There is a moment so revolting, so sad, and so utterly unforgettable in Can You Ever Forgive Me? that I won’t give away, but is one of the most visceral depictions of loneliness I’ve seen in a while. Loneliness, onscreen at least, tends to be a vibe, a #mood, a way of looking off into the distance as a certain kind of melancholy tune plays. In Nicole Holofcener and Jeff Whitty’s screenplay, it’s a physical reality, a stench you live with until you are both used to it and loath to escape it. Holofcener, a writer attuned to minute details of life rarely addressed but immediately recognizable, turns that skill to Marielle Heller’s adaptation of celebrity biographer Lee Israel’s memoir/confessional of her brief but thrillingly reckless career as a forgery artist.
Melissa McCarthy, frumpified to 1991 proportions, plays Israel, a writer who has staked her career on the fabulous lives of the people she’s written about and is still anonymous and struggling to find work. Her agent (Jane Curtin) won’t answer her calls, and her current project, a biography of vaudeville star Fanny Brice, is not exactly the hottest property on the market. She’s months behind on rent, and her cat, the only living being she seems to not harbor some barely veiled loathing for, is sick. While researching in the archives of the New York Public Library, she finds a letter from Brice tucked away in a file, and sneaks it out to see how much it will fetch at the local bookshop. It turns out a slip of paper written on by the right person can be worth at least its weight in $20 bills, but when Lee has the brilliant idea to embellish the letters with her own typewriter, and then start completely fabricating her own, the price quadruples.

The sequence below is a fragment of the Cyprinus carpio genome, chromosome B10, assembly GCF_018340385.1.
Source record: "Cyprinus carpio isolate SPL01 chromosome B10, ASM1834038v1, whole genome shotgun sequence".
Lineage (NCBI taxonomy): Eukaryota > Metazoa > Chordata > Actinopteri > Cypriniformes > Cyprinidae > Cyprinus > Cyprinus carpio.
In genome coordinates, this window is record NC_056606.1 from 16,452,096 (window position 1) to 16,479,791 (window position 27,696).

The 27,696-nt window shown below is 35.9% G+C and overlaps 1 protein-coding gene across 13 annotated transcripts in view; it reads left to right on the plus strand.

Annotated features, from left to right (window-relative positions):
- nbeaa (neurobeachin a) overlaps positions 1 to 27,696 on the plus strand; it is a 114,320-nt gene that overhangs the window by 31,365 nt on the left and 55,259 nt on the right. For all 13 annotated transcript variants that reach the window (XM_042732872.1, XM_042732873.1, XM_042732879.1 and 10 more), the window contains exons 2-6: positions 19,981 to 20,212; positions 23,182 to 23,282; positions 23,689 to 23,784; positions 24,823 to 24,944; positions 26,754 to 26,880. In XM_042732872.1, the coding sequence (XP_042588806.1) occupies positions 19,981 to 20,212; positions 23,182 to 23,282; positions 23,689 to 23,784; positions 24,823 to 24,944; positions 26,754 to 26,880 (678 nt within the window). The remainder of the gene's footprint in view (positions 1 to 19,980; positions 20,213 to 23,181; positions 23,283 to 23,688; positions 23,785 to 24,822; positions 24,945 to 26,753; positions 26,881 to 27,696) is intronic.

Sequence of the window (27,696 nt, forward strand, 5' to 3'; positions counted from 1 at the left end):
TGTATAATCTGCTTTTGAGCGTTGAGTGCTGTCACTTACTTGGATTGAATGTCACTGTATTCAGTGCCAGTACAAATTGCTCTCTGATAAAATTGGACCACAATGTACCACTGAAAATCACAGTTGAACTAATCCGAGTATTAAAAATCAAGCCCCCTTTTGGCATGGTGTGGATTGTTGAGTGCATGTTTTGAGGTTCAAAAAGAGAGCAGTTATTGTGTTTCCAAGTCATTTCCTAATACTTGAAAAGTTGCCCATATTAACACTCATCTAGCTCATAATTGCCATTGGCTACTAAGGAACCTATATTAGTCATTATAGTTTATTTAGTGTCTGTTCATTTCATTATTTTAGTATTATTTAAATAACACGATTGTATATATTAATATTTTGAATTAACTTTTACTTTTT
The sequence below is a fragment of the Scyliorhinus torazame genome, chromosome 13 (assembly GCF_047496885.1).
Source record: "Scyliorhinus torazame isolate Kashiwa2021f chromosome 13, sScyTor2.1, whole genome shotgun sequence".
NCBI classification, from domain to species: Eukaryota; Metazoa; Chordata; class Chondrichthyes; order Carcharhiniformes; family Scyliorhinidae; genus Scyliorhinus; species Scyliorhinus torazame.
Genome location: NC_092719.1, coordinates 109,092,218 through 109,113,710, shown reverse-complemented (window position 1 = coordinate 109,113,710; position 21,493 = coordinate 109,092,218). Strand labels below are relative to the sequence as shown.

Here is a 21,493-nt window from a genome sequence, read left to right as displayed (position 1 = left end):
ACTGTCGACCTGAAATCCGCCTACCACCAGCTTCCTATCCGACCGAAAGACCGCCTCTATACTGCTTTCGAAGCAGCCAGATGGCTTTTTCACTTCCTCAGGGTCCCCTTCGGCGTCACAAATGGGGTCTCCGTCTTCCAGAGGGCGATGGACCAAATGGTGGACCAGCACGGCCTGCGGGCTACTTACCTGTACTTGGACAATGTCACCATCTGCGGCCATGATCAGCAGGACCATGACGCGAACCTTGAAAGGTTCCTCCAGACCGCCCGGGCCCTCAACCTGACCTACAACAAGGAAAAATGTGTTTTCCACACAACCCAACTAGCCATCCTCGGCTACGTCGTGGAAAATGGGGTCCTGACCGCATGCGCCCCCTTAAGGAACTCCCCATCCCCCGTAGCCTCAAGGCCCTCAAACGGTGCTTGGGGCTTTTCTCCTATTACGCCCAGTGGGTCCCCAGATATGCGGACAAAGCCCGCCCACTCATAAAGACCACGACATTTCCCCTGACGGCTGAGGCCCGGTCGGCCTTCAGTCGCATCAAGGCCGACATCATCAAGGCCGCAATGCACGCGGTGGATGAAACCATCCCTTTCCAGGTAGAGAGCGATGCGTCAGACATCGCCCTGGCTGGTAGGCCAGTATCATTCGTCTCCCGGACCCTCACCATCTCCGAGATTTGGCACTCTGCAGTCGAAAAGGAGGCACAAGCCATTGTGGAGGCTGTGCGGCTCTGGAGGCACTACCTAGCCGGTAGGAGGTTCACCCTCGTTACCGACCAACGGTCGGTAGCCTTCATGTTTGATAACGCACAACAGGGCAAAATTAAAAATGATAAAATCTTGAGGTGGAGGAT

The title takes its name from one of Israel’s most notable forgeries, a letter supposedly from Dorothy Parker. Lee prides herself on being, in some ways, “a better Dorothy Parker than Dorothy Parker,” and there’s some sense of alienation in that pride, and in the career of a woman whose job it is to know the lives and quirks of luminaries with enough clarity to make them re-packageable to the larger public. The skill with which she taps into the inner souls of her famous subjects seems to be in equal proportion to her inability to form bonds in everyday life, in a way the film never directly comments on but which McCarthy feels fully attuned to. Lee forms a begrudging friendship with Jack (a lovely and heartbreaking Richard E. Grant), a fellow outcast from the New York hoity-toity literary set who is in all likelihood worse off than she is. Her need for him in her forgery operation, i.e. her career, is convenient cover for her need for him as a human being.
Elsewhere, Lee begins to form a halting romance with one of her buyers, played by Dolly Wells. Countless stories about a flawed protagonist’s secret life building a wall against human connection have been told before, but I found something uniquely true and sad about Lee and Anna’s courtship, because it seems to come from real need from both of them, and is thwarted not so much by the lie of the forgeries, but by Lee’s own inability to accept the affection Anna is so willing to give. In one date scene, Heller tells an entire story out of eye contact and nonverbal gestures; it’s incredibly intelligent emotional filmmaking.
That’s where the unexpected pleasures of Can You Ever Forgive Me — which could have been an intensely miserable film — sneak in. What is on paper a small-time heist film in the vein of the Coen Brothers or Breaking Bad is ultimately a cover for a more observant and relatable portrait of loneliness. In an age where the viability of a writer’s life is in even more ignoble decline, and where finding alternate lines of work or otherwise “faking it” become a necessary last resort, Israel’s story feels like a highly empathetic cautionary tale.